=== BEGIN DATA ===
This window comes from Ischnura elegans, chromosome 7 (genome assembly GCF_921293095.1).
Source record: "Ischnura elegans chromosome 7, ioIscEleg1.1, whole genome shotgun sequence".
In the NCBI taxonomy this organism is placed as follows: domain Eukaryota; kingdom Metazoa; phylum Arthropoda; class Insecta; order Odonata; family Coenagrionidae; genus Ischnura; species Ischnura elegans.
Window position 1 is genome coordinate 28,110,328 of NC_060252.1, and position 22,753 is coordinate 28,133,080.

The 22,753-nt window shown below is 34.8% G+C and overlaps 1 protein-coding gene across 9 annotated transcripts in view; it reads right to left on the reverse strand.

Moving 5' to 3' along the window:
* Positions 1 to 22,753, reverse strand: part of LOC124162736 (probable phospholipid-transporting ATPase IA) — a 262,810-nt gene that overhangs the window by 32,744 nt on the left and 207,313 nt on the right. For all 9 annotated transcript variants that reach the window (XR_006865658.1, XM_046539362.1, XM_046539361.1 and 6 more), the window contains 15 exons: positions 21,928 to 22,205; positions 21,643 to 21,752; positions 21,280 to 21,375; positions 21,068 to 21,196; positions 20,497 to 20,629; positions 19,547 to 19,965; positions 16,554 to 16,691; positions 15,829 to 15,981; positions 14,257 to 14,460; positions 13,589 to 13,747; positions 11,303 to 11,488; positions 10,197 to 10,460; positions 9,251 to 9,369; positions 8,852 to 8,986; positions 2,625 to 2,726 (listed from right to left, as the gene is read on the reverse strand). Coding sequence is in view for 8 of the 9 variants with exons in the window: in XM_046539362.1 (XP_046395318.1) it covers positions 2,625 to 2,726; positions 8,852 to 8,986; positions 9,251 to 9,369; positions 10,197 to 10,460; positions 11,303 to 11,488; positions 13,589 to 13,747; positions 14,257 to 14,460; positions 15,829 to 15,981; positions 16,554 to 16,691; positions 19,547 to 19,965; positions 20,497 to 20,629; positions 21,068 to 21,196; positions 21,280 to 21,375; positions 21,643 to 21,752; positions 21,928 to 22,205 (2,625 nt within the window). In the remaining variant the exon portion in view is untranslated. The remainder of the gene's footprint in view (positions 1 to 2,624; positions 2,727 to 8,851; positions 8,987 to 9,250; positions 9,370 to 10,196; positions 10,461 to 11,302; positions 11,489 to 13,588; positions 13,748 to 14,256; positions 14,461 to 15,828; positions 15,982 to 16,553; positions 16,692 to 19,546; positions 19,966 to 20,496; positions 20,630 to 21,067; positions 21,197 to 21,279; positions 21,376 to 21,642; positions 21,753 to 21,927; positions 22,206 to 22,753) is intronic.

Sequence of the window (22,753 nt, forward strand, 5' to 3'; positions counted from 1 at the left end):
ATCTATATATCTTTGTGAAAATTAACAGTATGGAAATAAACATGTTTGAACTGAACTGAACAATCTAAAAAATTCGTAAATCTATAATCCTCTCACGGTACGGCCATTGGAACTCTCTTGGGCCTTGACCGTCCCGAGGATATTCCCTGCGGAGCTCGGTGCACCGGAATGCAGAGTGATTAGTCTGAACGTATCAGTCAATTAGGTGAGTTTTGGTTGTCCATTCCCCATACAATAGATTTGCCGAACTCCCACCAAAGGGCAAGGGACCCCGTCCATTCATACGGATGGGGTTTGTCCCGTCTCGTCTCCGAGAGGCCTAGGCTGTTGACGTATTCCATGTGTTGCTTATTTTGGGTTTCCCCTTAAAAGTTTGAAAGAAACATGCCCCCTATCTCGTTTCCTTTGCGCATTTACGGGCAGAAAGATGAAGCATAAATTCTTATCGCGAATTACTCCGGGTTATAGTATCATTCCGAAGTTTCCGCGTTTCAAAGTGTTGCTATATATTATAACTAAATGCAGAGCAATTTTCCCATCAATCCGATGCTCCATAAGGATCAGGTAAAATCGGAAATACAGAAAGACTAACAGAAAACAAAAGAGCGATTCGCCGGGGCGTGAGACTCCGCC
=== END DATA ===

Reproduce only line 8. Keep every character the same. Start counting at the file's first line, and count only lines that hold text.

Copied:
Sequence of the window (22,753 nt, forward strand, 5' to 3'; positions counted from 1 at the left end):